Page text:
Cape May Warbler, my backyard, Jefferson Co, WI 12May2016
Blue-Gray Gnatcatcher, nest building, Bark River Park, Jefferson Co 12May2016
Every day since the mini fallout, I debate with myself as to whether it will be a birding-worthy day. I negotiate the value of sleep versus birding versus work. I follow the birding groups on Facebook checking to see what's around. I go through phases of bird envy and self-loathing for even caring what others might be seeing. I check the radars around 11:00 pm and then again around 4:30 a.m. factoring them into my "to bird or not" decision. But bird I do, pretty much every day.

Barred Owl, Jefferson Co, WI 14May2016
The migrants have continued in spurts, some days better than others. Birds have seemed held up again by the past few days of north winds including a freeze warning last night. The culmination of the obsessive planning, looking, wondering, walking, hiking, driving and other personal trials is taking a toll on my enthusiasm for birding. And the darn wind the past two days, have I mentioned how much I loathe birding in blustery conditions? ANNOYING!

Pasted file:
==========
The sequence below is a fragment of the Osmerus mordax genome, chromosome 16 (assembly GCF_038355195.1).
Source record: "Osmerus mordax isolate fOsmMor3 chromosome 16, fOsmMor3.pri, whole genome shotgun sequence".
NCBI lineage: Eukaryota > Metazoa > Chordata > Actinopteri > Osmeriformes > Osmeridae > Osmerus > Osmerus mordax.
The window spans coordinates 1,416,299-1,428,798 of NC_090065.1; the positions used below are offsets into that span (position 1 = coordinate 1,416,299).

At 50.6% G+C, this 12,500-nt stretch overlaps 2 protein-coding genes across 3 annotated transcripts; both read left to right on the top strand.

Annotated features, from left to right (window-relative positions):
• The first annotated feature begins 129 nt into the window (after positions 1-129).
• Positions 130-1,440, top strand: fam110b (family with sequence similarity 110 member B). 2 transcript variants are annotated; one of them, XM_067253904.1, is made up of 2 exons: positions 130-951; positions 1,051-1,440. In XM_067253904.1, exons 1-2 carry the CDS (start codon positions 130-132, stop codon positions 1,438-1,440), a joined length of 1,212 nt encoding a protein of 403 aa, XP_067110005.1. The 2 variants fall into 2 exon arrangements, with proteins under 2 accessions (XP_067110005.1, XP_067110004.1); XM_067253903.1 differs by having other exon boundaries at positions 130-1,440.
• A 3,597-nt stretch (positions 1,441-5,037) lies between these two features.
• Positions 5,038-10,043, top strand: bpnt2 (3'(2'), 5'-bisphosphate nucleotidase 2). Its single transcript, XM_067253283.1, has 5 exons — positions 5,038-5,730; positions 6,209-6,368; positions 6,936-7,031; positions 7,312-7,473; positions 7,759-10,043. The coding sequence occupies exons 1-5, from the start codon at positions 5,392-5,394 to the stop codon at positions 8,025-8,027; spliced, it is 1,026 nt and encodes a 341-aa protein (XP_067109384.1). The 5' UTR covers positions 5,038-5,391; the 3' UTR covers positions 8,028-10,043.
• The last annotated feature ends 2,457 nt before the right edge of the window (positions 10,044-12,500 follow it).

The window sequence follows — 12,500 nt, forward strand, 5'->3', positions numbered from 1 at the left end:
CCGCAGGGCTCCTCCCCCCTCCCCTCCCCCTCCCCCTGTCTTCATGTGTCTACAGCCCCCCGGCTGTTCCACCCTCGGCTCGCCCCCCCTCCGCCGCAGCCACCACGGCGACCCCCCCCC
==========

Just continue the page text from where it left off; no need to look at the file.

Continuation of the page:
Marbled Godwits (foreground), Jefferson Co, 8May2016
I continue to see new year birds daily. In the past week I've found Marble Godwits, a Willet, and Short-billed Dowitchers in the flooded ag fields in my podunk town in southern Wisconsin. Just yesterday I saw two Whooping Cranes in my home county of Jefferson. I've seen a White-faced Ibis in Dane county, a rare but annually regular bird in the state. I've seen Barred Owls both close and far on several days. My eyes have witnessed colorful warblers at eye level as well as those unfortunate distances high in the canopy (booo warbler neck).

White-faced Ibis with American Coot, Nine Springs, Dane Co, 13May2016
I should be happy. I should be in a state of continued birding bliss. However plain and simple I've hit a brick wall. Maybe it's time for a break. (In the middle of spring migration! WTF?!)

Blackburnian Warbler, comes down for a bath, Pheasant Branch Conservancy, 15May2016